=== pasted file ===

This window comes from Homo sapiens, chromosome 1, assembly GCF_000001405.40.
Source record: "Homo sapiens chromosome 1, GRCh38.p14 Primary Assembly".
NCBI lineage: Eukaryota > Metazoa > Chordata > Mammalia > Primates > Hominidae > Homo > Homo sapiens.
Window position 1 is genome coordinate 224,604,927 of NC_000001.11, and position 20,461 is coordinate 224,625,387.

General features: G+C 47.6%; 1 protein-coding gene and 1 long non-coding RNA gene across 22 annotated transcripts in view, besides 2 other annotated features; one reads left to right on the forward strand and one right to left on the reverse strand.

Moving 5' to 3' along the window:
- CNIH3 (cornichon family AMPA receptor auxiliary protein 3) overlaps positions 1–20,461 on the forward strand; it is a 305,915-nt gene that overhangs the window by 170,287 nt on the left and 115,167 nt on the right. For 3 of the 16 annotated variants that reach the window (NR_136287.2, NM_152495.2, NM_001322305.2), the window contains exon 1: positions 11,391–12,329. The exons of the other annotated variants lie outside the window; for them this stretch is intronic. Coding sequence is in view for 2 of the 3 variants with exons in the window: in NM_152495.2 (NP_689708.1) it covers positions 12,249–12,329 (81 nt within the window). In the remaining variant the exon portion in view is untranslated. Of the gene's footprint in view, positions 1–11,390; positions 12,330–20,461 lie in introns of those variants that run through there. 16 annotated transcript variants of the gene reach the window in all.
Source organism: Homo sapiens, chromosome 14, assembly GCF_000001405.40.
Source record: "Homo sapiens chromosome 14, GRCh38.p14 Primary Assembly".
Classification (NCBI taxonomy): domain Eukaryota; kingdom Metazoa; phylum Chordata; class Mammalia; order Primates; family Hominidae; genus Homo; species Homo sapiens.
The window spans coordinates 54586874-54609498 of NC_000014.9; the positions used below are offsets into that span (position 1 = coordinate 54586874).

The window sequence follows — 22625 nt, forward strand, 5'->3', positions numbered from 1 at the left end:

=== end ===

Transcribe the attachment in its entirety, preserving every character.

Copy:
This window comes from Homo sapiens, chromosome 1, assembly GCF_000001405.40.
Source record: "Homo sapiens chromosome 1, GRCh38.p14 Primary Assembly".
NCBI lineage: Eukaryota > Metazoa > Chordata > Mammalia > Primates > Hominidae > Homo > Homo sapiens.
Window position 1 is genome coordinate 224,604,927 of NC_000001.11, and position 20,461 is coordinate 224,625,387.

General features: G+C 47.6%; 1 protein-coding gene and 1 long non-coding RNA gene across 22 annotated transcripts in view, besides 2 other annotated features; one reads left to right on the forward strand and one right to left on the reverse strand.

Moving 5' to 3' along the window:
- CNIH3 (cornichon family AMPA receptor auxiliary protein 3) overlaps positions 1–20,461 on the forward strand; it is a 305,915-nt gene that overhangs the window by 170,287 nt on the left and 115,167 nt on the right. For 3 of the 16 annotated variants that reach the window (NR_136287.2, NM_152495.2, NM_001322305.2), the window contains exon 1: positions 11,391–12,329. The exons of the other annotated variants lie outside the window; for them this stretch is intronic. Coding sequence is in view for 2 of the 3 variants with exons in the window: in NM_152495.2 (NP_689708.1) it covers positions 12,249–12,329 (81 nt within the window). In the remaining variant the exon portion in view is untranslated. Of the gene's footprint in view, positions 1–11,390; positions 12,330–20,461 lie in introns of those variants that run through there. 16 annotated transcript variants of the gene reach the window in all.
Source organism: Homo sapiens, chromosome 14, assembly GCF_000001405.40.
Source record: "Homo sapiens chromosome 14, GRCh38.p14 Primary Assembly".
Classification (NCBI taxonomy): domain Eukaryota; kingdom Metazoa; phylum Chordata; class Mammalia; order Primates; family Hominidae; genus Homo; species Homo sapiens.
The window spans coordinates 54586874-54609498 of NC_000014.9; the positions used below are offsets into that span (position 1 = coordinate 54586874).

The window sequence follows — 22625 nt, forward strand, 5'->3', positions numbered from 1 at the left end: